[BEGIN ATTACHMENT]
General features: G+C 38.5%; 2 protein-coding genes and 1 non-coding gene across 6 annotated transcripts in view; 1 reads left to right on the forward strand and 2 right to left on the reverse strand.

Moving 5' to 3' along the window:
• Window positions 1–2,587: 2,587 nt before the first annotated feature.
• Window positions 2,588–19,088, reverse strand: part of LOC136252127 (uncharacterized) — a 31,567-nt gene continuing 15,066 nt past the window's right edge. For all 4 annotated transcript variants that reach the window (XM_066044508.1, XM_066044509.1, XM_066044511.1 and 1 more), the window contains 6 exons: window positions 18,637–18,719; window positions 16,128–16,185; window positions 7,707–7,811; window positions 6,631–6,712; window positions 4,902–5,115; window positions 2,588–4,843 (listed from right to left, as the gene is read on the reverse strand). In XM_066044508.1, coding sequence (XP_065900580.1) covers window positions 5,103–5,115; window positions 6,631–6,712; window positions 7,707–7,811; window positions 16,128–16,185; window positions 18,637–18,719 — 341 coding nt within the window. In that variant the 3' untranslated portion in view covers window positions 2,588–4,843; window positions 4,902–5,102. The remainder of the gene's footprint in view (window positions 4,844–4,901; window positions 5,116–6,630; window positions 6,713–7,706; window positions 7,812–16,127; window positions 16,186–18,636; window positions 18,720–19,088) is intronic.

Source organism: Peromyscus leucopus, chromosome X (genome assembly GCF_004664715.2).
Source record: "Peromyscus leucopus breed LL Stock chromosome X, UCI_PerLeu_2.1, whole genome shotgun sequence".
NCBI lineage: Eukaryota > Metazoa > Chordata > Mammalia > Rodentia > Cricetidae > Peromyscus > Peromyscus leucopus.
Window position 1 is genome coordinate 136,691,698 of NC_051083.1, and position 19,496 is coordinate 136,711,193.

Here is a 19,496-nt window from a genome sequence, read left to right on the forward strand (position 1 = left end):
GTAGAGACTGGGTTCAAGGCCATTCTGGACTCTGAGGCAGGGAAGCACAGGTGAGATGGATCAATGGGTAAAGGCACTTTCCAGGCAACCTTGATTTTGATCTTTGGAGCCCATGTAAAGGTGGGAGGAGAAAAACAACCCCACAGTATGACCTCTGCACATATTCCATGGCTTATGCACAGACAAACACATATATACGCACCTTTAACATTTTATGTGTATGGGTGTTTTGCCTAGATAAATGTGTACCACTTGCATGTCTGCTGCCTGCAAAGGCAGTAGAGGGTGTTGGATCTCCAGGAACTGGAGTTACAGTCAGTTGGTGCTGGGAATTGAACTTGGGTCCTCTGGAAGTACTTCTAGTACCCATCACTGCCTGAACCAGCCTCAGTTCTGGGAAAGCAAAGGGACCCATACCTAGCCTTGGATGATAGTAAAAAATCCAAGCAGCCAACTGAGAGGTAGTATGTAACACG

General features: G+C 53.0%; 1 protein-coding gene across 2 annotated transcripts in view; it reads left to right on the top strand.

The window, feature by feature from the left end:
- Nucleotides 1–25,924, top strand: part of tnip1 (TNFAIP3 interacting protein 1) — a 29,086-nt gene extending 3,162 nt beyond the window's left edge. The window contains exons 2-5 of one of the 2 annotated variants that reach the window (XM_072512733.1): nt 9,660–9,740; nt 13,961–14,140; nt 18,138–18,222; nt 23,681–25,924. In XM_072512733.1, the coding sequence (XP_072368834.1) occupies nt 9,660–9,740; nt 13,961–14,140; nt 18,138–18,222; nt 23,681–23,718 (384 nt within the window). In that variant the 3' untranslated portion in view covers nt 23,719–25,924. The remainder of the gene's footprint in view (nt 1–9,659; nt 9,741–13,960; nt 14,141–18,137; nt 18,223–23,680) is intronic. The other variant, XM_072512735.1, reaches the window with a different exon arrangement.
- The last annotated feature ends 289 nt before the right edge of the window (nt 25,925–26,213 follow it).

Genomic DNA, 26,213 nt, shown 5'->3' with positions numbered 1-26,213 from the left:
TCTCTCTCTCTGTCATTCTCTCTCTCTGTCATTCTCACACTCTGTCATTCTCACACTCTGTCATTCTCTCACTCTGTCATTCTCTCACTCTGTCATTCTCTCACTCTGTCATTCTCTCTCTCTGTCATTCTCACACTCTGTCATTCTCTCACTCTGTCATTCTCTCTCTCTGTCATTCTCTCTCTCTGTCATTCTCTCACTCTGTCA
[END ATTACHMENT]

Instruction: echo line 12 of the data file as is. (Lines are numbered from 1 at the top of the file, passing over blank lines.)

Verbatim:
The window, feature by feature from the left end: